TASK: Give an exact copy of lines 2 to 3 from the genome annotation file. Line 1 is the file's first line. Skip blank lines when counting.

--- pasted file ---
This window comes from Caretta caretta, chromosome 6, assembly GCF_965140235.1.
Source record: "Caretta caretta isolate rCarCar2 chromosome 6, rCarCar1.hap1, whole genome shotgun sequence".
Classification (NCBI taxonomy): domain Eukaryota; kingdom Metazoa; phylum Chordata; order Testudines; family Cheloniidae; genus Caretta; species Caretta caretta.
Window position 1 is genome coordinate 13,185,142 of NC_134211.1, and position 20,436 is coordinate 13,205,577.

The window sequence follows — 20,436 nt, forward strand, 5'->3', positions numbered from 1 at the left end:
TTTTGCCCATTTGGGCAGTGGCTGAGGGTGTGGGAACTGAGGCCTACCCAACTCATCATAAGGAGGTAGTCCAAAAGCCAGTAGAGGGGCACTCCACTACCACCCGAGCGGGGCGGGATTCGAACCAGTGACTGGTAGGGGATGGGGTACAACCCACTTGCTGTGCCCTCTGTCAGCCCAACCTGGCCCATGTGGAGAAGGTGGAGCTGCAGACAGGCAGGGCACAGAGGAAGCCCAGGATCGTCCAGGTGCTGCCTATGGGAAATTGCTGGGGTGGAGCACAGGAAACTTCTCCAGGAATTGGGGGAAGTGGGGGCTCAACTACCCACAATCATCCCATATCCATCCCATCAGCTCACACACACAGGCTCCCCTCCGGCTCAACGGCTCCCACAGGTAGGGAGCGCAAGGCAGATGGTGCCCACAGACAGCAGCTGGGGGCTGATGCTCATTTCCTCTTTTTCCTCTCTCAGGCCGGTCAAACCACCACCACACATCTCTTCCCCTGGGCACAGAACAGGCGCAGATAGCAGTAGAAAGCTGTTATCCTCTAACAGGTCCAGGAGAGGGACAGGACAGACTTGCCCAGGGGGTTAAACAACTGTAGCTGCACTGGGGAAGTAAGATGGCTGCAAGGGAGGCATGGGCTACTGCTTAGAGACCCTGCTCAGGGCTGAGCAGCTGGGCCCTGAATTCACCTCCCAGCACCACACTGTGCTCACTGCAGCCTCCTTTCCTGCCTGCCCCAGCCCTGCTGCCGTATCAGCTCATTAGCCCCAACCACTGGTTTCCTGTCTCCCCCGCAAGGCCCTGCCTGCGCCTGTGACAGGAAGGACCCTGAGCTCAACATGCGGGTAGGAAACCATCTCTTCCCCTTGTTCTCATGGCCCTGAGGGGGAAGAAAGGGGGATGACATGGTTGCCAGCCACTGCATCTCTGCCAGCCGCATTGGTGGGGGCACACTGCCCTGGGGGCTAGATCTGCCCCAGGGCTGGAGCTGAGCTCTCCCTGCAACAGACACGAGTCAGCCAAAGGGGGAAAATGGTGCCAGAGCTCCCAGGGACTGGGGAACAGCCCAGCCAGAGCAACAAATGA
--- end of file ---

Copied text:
Source record: "Caretta caretta isolate rCarCar2 chromosome 6, rCarCar1.hap1, whole genome shotgun sequence".
Classification (NCBI taxonomy): domain Eukaryota; kingdom Metazoa; phylum Chordata; order Testudines; family Cheloniidae; genus Caretta; species Caretta caretta.